Whereas the head is the highest point of the body, the feet are the lowest. Do not point at things with your feet, and do not point the palms of your feet at anyone. Do not expose the sole of your shoes. If you want to teach parts of a shoe, do not lift up your foot and start pointing. Rather, bring in one shoe as a model. Bring a funny shoe, perhaps an oversize clown shoe, and you’ll get some extra laughs.

Although students often take off their shoes (and line them up neatly outside) before entering a classroom, as a teacher, you will keep your shoes on.

Teeth and Mouth

sbp_students113Generally, Thais do not like to expose their teeth and mouth, except for a heart warming smile. Showing ones tongue seems out of the question. After a meal, if in need for a toothpick, they will use one hand to cover up their mouth carefully. Sometimes you’ll even notice people (especially women) covering their mouths while laughing.

In the classroom, however, you simply have to show your teeth and mouth. Acknowledge that you understand that this is not natural for Thai people, but that it’s okay in the classroom. Speaking English often requires making funny faces while speaking and making some jokes about this will loosen the classroom and get the students over a resistance to show their teeth and tongue.

General Tips for the Thai Classroom

Always smile and take things easy. Thais are of a very laid back nature, which is expressed through language with “Mai Pen Rai – never mind” and “Jai Yen Yen – take it easy”.

Be patient and tolerant. Thais display a commendable amount of these qualities. Observe and learn!

Don’t point to people with your index finger or a pen. Rather, use an open-handed gesture to point in someone’s direction.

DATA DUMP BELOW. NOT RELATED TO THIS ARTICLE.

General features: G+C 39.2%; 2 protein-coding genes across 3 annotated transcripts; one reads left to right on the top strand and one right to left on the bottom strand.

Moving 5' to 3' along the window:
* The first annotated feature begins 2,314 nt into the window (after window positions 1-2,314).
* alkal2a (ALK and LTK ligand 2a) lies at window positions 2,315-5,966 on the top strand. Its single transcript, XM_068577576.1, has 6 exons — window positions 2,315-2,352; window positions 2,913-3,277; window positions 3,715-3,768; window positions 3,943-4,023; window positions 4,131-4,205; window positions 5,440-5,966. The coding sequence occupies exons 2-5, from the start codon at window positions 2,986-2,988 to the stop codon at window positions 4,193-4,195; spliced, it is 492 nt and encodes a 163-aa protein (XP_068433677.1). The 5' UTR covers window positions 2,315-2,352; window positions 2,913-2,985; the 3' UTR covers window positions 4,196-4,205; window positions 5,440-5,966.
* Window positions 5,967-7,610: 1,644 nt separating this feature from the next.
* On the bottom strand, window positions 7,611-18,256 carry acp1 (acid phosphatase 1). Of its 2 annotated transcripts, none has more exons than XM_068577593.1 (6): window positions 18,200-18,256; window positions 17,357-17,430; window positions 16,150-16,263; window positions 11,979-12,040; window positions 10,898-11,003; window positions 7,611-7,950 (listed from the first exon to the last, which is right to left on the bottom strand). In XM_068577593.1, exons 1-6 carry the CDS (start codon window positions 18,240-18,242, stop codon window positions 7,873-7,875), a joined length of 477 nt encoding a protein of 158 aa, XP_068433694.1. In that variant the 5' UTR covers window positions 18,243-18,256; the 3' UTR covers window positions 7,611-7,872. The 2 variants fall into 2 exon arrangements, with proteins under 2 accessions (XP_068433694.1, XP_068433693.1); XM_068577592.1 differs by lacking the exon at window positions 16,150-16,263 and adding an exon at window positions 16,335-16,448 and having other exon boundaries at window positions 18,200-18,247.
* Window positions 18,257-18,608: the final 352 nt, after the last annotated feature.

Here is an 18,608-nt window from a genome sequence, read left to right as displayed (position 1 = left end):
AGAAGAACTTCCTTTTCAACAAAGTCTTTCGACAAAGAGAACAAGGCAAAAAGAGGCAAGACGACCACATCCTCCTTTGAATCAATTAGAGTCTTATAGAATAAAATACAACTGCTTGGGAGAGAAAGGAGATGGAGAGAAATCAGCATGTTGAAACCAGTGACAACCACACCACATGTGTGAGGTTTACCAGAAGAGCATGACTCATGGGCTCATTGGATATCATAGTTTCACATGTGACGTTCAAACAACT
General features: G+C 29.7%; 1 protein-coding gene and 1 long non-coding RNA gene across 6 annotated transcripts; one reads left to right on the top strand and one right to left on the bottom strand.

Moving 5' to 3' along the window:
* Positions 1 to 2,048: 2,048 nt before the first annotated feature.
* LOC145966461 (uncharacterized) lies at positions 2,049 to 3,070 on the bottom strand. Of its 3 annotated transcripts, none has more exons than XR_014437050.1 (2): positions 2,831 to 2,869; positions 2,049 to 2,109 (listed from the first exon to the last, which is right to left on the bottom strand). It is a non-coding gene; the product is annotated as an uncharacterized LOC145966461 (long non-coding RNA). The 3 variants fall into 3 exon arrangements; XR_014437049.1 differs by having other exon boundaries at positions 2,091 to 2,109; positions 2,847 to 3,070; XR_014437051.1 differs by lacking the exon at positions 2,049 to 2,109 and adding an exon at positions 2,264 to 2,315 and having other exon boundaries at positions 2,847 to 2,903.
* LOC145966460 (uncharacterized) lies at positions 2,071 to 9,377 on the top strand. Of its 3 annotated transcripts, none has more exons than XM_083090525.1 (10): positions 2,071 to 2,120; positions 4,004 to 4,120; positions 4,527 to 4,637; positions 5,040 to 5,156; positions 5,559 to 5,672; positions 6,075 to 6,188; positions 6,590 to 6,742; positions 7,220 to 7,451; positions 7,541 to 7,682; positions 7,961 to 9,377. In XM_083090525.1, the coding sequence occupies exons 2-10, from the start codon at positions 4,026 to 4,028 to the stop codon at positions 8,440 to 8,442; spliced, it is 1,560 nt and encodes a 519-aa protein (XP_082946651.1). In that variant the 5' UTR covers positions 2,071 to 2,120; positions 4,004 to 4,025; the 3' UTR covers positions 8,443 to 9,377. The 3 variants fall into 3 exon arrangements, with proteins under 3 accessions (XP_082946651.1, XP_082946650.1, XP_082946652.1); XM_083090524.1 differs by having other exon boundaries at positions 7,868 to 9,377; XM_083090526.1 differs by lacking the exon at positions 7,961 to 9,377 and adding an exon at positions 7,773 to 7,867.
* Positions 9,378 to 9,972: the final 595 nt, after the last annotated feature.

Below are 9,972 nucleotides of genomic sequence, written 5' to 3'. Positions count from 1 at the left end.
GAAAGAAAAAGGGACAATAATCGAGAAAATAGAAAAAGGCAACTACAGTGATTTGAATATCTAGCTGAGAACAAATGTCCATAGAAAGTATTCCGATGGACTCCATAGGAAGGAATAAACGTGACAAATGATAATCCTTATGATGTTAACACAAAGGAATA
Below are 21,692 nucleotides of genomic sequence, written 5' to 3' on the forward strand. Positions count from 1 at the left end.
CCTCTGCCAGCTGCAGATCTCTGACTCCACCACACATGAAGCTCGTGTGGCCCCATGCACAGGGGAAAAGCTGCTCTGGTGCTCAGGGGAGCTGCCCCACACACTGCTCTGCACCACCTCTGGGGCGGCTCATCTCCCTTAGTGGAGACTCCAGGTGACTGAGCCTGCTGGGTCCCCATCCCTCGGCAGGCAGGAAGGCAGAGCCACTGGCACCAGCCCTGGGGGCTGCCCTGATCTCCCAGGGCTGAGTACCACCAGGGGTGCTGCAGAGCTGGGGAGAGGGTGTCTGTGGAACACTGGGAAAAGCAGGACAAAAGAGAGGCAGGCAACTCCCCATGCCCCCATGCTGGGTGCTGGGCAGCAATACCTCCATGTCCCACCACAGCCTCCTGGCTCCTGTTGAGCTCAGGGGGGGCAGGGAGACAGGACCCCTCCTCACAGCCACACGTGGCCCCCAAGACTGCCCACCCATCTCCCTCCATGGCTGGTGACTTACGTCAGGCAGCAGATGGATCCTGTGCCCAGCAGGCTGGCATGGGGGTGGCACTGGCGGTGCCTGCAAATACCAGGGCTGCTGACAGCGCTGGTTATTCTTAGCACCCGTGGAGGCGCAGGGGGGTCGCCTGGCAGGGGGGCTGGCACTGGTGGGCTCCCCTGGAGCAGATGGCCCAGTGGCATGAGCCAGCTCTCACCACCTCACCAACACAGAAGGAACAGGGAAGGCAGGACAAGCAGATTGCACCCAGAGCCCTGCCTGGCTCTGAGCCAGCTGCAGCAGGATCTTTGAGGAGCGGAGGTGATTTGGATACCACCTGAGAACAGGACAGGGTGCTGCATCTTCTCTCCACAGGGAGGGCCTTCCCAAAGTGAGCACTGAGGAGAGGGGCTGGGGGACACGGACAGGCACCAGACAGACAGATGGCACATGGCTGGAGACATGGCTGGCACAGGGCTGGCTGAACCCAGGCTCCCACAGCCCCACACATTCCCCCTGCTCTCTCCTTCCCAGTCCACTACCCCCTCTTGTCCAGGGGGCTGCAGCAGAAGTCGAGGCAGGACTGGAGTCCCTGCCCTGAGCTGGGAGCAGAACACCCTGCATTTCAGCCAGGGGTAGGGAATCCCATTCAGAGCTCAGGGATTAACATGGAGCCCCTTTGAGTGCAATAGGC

Never, ever, ever lose your temper or shout. For some people, this is easier said than done, but Thais do not easily lose their heads at anything or everything. To lose one’s temper is most unbecoming of the person and thought of as a person with low character or poor upbringing.

Don’t ask students “Do you understand?” You never get a “no” answer. Rather check for understanding. Instead of asking “Do you understand the word beach?”, ask “Where are some of the best beaches in Thailand?” This will give you the information you’re looking for without the need for direct questions and the possibility of somebody losing face.

Unless you speak it well, keep away from using the Thai language in the classroom. There is a very high chance that those words you know in Thai are already part of your student’s English vocabulary. If not, they most likely should be. Let them hear and speak the English version of those words.

Understanding your host country’s culture will be a never ending process of discovery. There will be some times when you might step into an embarrassing situation because your unfamiliarity with a certain aspect of the Thai culture. Don’t dwell on it. Learn from it, laugh about it, add it to your collection of experiences, and — if you have the time — write about it here by leaving a comment.

To read further about Thai culture, visit the informative website of the Thai Ministry of Culture.